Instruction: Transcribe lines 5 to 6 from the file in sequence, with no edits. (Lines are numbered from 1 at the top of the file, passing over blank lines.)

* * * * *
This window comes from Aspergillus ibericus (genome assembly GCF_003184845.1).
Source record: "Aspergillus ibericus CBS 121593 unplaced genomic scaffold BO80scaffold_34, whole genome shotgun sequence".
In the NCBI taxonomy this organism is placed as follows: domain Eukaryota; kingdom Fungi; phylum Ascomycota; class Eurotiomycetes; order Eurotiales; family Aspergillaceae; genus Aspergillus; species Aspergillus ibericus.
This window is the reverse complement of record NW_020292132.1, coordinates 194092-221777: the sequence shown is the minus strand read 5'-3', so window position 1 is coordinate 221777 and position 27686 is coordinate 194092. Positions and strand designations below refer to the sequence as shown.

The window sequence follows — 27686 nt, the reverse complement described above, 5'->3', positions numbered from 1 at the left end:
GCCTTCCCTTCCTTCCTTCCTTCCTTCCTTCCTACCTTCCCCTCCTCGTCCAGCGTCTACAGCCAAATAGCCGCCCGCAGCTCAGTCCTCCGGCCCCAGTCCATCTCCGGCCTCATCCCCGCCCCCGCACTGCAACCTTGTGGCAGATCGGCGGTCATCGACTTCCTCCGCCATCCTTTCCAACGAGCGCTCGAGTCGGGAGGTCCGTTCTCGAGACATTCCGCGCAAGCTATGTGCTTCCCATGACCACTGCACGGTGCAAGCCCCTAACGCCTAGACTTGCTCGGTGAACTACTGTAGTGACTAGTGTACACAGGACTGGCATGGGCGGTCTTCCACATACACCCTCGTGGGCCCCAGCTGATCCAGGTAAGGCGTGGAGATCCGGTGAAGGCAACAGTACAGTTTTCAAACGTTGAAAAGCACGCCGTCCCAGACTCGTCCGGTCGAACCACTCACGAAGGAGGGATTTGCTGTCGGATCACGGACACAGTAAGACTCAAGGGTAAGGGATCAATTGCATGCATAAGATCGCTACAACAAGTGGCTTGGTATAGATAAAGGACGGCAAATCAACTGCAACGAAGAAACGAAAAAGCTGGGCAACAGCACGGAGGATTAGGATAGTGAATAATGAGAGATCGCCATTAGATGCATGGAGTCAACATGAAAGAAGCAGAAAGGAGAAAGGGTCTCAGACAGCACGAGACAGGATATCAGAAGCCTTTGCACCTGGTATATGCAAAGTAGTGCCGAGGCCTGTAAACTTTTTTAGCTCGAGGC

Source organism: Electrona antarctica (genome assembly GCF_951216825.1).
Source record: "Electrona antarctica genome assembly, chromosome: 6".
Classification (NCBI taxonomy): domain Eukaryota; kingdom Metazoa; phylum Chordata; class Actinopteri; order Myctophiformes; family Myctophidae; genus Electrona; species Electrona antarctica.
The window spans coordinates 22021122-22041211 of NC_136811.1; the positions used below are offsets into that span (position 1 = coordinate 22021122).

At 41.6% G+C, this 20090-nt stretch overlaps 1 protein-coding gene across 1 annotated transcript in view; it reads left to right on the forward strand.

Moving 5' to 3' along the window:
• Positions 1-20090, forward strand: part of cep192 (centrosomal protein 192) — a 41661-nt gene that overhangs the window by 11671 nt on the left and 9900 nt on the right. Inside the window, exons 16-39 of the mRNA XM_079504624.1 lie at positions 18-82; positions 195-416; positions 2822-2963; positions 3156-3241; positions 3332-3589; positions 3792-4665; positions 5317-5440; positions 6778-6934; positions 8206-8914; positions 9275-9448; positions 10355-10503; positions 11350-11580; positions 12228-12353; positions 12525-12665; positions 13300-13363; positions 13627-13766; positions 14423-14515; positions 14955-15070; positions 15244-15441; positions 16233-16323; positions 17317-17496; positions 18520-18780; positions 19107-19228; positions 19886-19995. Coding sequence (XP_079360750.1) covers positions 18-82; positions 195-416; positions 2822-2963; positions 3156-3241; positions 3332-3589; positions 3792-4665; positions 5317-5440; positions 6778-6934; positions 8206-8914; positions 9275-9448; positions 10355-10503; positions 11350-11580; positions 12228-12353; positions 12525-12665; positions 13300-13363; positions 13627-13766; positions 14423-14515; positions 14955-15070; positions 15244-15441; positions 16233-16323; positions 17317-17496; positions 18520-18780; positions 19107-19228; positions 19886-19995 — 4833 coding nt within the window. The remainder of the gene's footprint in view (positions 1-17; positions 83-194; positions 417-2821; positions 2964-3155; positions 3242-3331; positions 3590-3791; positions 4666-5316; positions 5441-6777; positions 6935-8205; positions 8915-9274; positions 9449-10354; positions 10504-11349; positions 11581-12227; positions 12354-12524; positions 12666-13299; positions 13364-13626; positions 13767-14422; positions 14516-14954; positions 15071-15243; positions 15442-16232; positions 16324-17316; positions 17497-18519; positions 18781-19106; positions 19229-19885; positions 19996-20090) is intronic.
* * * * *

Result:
The window sequence follows — 27686 nt, the reverse complement described above, 5'->3', positions numbered from 1 at the left end:
GCCTTCCCTTCCTTCCTTCCTTCCTTCCTTCCTACCTTCCCCTCCTCGTCCAGCGTCTACAGCCAAATAGCCGCCCGCAGCTCAGTCCTCCGGCCCCAGTCCATCTCCGGCCTCATCCCCGCCCCCGCACTGCAACCTTGTGGCAGATCGGCGGTCATCGACTTCCTCCGCCATCCTTTCCAACGAGCGCTCGAGTCGGGAGGTCCGTTCTCGAGACATTCCGCGCAAGCTATGTGCTTCCCATGACCACTGCACGGTGCAAGCCCCTAACGCCTAGACTTGCTCGGTGAACTACTGTAGTGACTAGTGTACACAGGACTGGCATGGGCGGTCTTCCACATACACCCTCGTGGGCCCCAGCTGATCCAGGTAAGGCGTGGAGATCCGGTGAAGGCAACAGTACAGTTTTCAAACGTTGAAAAGCACGCCGTCCCAGACTCGTCCGGTCGAACCACTCACGAAGGAGGGATTTGCTGTCGGATCACGGACACAGTAAGACTCAAGGGTAAGGGATCAATTGCATGCATAAGATCGCTACAACAAGTGGCTTGGTATAGATAAAGGACGGCAAATCAACTGCAACGAAGAAACGAAAAAGCTGGGCAACAGCACGGAGGATTAGGATAGTGAATAATGAGAGATCGCCATTAGATGCATGGAGTCAACATGAAAGAAGCAGAAAGGAGAAAGGGTCTCAGACAGCACGAGACAGGATATCAGAAGCCTTTGCACCTGGTATATGCAAAGTAGTGCCGAGGCCTGTAAACTTTTTTAGCTCGAGGC